The byproducts of bacteria in gum disease can awaken dormant HIV-infected cells, causing the virus to replicate. Publishing their findings in the journal Virology, researchers studied the effects on HIV replication in latently infected immune cells of five metabolic small-chain fatty acids (SCFAs) that are byproducts of two oral bacteria: Porphyromonas gingivalis and Fusobacterium nucleatum.

In a previous study, the researchers found that that another SCFA, butyric acid, prompted a process that ultimately reactivated the virus that is associated with AIDS-defining cancer Kaposi’s sarcoma. In this study, the researchers broadened their research to include all SCFAs. They discovered that a high level of butyric acid activates latently HIV-infected cells, as does the cumulative effect of smaller levels of all five of the SCFAs they studied.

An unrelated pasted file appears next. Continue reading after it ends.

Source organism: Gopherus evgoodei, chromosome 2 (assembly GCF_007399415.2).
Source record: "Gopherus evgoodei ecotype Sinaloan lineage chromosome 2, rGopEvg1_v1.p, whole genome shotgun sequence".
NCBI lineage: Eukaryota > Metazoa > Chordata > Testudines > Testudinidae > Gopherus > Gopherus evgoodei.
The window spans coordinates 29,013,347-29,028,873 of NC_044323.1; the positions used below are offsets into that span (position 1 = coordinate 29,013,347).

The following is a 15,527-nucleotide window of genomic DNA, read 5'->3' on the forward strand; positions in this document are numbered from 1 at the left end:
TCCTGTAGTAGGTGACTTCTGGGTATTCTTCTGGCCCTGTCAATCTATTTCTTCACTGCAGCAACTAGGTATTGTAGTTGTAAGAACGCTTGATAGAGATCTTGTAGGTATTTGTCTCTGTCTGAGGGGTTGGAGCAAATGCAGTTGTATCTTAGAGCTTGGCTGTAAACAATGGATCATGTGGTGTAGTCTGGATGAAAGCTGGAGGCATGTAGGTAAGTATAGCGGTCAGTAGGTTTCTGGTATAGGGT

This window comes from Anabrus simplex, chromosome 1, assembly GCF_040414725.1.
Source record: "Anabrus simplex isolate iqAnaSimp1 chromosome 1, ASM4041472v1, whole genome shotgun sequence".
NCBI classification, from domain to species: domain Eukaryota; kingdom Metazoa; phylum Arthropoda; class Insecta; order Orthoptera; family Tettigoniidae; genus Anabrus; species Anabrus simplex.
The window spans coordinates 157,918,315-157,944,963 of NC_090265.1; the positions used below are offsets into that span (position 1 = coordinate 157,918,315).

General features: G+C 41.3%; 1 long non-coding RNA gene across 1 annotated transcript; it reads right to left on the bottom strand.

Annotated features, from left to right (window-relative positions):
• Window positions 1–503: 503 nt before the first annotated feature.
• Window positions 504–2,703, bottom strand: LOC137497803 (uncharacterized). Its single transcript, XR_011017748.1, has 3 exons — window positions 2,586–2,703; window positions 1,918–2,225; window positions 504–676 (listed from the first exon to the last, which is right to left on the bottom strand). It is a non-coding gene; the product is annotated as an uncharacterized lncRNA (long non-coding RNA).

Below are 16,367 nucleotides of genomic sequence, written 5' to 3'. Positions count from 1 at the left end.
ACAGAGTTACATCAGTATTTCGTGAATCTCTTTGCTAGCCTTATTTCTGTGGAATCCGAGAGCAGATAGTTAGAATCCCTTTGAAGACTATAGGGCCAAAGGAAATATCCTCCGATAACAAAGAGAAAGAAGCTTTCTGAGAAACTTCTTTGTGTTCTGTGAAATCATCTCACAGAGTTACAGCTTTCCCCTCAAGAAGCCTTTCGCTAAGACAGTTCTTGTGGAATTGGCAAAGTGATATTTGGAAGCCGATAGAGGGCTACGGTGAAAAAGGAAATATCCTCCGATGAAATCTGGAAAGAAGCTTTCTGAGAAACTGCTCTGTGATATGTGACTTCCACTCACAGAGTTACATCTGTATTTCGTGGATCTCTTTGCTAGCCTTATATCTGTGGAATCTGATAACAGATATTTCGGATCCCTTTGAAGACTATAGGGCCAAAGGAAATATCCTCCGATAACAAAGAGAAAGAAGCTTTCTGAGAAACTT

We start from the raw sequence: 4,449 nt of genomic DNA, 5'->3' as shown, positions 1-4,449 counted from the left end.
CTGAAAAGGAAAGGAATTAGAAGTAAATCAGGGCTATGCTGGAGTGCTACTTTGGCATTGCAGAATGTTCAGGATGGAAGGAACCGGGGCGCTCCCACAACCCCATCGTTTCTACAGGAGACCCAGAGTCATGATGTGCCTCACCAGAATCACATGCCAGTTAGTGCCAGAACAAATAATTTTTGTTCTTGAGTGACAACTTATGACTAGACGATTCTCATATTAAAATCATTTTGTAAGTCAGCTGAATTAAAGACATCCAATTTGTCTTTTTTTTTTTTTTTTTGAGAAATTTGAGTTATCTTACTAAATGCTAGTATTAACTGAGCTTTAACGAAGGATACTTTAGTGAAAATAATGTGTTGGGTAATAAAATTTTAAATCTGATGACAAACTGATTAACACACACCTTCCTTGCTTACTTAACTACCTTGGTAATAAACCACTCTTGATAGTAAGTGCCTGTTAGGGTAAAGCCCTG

The findings highlight the importance of proper and routine dental care for people living with HIV.

To read a Case Western Reserve University blog about the study, click here.

To read the study abstract, click here.